DEKALB COUNTY, Ga. - The widow accused of conspiring to kill her husband outside a Dunwoody day care is fighting claims she manipulated her boss to be with a third man.
Attorneys for murder suspect Andrea Sneiderman claim prosecutors and a lawyer representing her brother-in-law don’t have the evidence they need to prove their criminal and wrongful death cases against their client, so they’ve resorted to lies to malign her and her supporters.
Sneiderman’s husband, Rusty, was gunned down outside a Dunwoody preschool in November 2010. Her former supervisor, Hemy Neuman, was convicted of pulling the trigger and found mentally ill. Neuman said he was having an affair with her and killed her husband to protect the couple’s two small children.
Recently, lawyers against Sneiderman have thrown another man into the mix. A lawyer for her brother-in-law fired the initial salvo two weeks ago seeking information about Sneiderman’s relationship with a man named Joseph Dell.
In a hearing just days later, Chief Assistant DeKalb County Prosecutor Don Geary revealed that criminal investigators were also looking into the nature of the relationship as evidence of a possible new motive in the murder case.
"Evidence is starting to come up that might show it was not for Mr. Neuman to be (with) the defendant, but for someone else,” Geary said. “Mr. Dell might be that someone else."
On Monday, Judge Gregory Adams banned Sneiderman from contact with Dell because he’s now listed as a witness in her murder case.
Sneiderman’s civil attorney, Mark Trigg, called the allegation false and baseless. The pointed responses came in the form of a court motion filed in the wrongful death lawsuit against her, filed by her brother-in-law, Steve Sneiderman. He is being represented by attorney Esther Panitch.
“Plaintiff’s motion is rife with false allegations and unsupported inferences designed to embarrass and harass both Mrs. Sneiderman and …. Joseph Dell,” wrote Trigg.
He responded to Panitch’s inquiry by asserting that Dell and Sneiderman didn’t engage in a sexual relationship prior to his divorce earlier this year. Trigg admitted that Dell did tell Andrea he loved her during a jailhouse conversation while she was incarcerated, but maintains their relationship has no bearing on the case. Trigg also denied claims the couple have been living together.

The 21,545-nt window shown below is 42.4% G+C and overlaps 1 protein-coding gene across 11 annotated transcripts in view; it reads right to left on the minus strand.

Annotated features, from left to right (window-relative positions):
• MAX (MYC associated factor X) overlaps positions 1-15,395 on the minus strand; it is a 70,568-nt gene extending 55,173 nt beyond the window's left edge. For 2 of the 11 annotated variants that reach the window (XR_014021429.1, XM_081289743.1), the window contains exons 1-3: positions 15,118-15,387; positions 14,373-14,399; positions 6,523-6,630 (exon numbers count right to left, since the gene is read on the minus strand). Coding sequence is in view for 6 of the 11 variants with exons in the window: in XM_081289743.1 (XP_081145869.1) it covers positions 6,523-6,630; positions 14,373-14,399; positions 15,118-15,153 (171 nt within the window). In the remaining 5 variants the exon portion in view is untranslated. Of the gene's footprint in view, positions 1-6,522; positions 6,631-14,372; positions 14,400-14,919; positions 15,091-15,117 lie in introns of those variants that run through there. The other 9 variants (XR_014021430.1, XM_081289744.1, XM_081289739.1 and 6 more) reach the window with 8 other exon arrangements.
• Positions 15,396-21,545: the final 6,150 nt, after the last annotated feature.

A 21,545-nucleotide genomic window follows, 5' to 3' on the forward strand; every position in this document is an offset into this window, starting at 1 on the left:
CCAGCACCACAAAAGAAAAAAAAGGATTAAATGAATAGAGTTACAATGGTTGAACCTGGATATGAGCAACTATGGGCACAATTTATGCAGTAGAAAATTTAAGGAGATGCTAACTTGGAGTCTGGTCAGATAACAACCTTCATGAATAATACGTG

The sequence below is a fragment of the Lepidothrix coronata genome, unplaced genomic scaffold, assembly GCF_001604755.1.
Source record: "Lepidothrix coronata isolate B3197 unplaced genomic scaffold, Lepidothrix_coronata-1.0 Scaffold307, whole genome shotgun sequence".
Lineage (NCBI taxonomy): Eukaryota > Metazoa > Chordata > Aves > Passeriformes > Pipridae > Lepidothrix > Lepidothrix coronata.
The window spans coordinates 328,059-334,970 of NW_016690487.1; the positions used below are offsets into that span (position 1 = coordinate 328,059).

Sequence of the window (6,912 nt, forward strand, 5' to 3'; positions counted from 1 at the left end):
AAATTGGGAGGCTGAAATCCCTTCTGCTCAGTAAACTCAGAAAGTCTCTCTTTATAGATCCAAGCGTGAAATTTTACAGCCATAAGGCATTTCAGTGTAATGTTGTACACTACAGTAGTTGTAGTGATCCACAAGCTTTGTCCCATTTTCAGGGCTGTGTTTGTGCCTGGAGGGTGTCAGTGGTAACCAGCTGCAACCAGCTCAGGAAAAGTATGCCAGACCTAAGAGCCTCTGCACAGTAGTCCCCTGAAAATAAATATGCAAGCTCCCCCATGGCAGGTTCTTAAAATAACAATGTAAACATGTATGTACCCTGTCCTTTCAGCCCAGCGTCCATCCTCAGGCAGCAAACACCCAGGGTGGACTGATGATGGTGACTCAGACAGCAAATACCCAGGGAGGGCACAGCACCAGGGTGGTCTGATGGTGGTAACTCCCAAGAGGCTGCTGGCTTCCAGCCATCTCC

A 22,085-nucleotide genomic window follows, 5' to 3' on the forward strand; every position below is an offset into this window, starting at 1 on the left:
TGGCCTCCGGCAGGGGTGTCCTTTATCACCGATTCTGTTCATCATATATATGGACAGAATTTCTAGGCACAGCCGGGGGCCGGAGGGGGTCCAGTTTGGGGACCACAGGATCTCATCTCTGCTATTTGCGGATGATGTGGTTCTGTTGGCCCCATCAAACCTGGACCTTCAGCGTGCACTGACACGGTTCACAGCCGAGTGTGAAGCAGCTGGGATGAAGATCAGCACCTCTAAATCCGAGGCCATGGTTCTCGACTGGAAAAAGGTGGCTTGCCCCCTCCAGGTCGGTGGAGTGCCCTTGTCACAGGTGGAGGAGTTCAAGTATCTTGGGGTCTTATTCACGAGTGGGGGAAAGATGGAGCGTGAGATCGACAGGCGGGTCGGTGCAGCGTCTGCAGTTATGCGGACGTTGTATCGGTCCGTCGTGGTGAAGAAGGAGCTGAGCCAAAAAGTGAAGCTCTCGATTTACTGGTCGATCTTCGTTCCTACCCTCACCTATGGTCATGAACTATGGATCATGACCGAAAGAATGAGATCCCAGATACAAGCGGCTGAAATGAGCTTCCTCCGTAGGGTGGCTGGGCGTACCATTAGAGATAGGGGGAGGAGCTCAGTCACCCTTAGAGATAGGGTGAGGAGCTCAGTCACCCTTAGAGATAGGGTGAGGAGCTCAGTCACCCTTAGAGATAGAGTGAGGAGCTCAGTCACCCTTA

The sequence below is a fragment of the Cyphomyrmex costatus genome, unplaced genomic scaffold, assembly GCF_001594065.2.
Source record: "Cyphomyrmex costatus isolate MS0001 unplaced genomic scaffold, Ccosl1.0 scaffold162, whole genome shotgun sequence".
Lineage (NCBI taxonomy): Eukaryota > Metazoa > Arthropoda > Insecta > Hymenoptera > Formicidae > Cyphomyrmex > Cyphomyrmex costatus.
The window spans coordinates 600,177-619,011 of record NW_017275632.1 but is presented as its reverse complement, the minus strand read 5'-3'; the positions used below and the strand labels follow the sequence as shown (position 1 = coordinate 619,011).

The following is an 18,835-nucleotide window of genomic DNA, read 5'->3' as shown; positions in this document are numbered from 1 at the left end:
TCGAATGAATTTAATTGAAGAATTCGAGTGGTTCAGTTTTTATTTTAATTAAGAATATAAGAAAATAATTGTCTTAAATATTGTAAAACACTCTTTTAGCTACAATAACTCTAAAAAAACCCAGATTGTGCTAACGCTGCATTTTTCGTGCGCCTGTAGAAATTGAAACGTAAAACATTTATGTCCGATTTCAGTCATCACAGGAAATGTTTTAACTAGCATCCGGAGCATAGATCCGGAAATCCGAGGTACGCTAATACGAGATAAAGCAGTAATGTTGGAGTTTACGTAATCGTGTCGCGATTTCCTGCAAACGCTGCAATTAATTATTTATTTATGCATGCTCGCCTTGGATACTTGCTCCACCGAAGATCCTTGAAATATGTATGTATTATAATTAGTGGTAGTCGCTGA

In his response, Trigg characterized Panitch’s motion and the assistant District Attorney’s statement as “an ongoing effort to try Mrs. Sneiderman in the media and to taint any jury that may ultimately hear this case.”
Trigg also argues that prosecutors and Panitch have changed their theory about the murder motive because they don’t have evidence to support what’s in the original indictment and wrongful death lawsuit: claims that Sneiderman manipulated Neuman into killing her husband so the two could live together off the proceeds from Sneiderman’s life insurance policies.
“The new theory is just as wrong as was their original theory, for one reason: Mrs. Sneiderman was not a co-conspirator in her husband’s murder,” wrote Trigg.
The motion also raises concerns that the new theory might incite Neuman, whom Trigg wrote is “obsessed” with his client.
The tactic is “an effort to manipulate Mr. Neuman so that he will fall into a jealous rage, decide to no longer tell the truth in this regard, and finally provide something that so far is completely lacking: any direct evidence that Andrea Sneiderman was a co-conspirator in her husband’s murder,” according to Trigg.
Trigg’s motion also asks a judge to sanction Panitch for what he calls misreprpesentations of the facts to the court and for violating rules for exchanging evidence with opposing counsel. Panitch told Channel 2’s Mike Petchenik that request is part of a “coordinated effort” by Sneiderman’s camp to malign her personally, and that she intended to file a motion to rebut Trigg’s complaint.
Ken Hodges, a former prosecutor who isn’t related to this case, told Petchenik the tenor of the court filings shows how high the emotions are in the case.
“It looks like it’s going to be fairly acrimonious, not only between the parties but between the lawyers, which is unfortunate,” he said.
Hodges told Petchenik the sudden change in course of the case signals there could be a problem.
“It tells me they don’t have a solid ground for the evidence they were pursuing under the first theory,” he said. “It tells me that the plaintiffs in this case, in the wrongful action, are looking for the smoking gun and they haven’t found it yet.”